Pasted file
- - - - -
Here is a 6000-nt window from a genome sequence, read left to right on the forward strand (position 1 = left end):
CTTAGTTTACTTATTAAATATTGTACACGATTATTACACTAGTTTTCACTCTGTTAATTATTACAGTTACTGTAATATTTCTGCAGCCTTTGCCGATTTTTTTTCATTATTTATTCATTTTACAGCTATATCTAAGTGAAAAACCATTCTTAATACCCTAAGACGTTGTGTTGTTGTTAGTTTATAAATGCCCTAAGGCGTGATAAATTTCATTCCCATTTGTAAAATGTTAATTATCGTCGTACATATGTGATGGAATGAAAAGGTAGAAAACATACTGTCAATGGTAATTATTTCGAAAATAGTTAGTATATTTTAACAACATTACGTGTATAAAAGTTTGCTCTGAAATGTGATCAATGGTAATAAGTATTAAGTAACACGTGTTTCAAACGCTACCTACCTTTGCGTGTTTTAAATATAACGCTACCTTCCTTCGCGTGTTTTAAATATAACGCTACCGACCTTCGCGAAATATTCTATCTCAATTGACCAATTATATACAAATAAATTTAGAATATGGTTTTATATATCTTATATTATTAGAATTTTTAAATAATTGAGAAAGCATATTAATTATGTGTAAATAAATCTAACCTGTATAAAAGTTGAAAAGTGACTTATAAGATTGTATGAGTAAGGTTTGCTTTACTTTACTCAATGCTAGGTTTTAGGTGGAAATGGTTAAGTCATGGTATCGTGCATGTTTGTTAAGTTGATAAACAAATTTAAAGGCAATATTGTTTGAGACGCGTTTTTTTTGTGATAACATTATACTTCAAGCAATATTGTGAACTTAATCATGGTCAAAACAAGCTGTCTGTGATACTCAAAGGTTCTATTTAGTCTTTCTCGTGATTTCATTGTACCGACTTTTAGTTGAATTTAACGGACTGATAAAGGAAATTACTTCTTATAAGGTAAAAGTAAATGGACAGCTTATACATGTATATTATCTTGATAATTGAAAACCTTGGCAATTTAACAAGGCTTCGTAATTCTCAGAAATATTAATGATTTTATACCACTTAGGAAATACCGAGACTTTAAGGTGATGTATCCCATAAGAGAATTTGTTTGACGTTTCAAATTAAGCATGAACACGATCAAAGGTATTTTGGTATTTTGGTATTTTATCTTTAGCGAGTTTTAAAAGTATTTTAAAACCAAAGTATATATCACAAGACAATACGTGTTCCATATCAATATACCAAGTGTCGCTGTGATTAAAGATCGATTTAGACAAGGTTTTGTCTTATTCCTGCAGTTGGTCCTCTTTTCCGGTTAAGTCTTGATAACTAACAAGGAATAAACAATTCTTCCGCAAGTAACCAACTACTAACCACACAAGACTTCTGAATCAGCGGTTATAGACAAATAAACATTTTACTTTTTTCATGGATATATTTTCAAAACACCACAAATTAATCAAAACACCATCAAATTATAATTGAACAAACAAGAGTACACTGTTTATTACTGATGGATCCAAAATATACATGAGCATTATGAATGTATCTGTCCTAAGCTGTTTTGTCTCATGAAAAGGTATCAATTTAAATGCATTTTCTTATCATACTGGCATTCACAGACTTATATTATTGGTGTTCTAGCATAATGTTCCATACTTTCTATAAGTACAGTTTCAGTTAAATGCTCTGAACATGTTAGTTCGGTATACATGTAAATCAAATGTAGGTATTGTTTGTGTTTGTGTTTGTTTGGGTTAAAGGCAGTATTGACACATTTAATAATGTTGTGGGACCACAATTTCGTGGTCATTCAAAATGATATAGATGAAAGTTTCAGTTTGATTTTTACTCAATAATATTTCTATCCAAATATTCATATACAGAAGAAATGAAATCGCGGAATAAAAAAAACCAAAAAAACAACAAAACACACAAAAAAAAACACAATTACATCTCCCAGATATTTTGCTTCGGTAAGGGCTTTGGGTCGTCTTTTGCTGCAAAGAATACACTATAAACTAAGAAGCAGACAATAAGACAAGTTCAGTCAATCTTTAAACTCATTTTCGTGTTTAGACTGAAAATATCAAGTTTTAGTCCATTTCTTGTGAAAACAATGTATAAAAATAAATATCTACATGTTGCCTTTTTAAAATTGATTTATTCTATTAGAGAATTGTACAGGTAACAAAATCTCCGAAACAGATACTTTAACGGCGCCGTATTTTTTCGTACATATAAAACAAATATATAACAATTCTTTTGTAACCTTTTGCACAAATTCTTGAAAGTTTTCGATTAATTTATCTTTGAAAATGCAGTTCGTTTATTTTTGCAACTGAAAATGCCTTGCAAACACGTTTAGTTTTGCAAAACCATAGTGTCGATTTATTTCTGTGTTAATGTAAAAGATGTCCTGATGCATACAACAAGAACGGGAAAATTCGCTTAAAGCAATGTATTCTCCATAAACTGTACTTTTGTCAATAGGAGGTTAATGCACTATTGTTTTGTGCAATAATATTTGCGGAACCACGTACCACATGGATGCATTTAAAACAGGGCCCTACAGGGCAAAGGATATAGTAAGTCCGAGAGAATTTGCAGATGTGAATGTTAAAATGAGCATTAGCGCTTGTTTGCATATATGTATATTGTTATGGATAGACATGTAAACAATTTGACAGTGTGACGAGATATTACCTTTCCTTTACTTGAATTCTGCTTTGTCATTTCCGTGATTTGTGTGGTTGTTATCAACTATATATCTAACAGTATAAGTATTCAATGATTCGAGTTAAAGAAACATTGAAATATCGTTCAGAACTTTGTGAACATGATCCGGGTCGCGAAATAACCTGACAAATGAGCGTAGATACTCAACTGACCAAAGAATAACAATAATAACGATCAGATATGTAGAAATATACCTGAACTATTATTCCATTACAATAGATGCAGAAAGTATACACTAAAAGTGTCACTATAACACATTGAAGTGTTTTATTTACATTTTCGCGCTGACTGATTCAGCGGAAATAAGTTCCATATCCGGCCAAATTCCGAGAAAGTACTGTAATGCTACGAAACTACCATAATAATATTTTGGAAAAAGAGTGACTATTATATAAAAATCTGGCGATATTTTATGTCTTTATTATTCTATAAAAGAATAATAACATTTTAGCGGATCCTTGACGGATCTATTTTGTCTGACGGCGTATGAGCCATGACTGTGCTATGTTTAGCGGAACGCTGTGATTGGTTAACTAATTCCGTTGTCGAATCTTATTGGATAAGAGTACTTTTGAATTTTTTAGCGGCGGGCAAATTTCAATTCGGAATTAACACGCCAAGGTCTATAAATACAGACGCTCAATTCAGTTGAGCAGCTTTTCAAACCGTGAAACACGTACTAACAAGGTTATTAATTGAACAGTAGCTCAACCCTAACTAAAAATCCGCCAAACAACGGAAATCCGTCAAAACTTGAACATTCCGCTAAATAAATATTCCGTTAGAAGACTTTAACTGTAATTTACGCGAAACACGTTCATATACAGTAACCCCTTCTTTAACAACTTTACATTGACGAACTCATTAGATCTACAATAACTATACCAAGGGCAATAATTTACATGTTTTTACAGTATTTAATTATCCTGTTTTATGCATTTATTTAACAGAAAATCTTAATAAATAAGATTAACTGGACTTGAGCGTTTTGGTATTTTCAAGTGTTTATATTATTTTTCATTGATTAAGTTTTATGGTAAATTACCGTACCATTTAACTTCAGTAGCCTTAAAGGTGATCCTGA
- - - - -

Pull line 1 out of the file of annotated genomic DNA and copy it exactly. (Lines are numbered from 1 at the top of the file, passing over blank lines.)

Here is a 6000-nt window from a genome sequence, read left to right on the forward strand (position 1 = left end):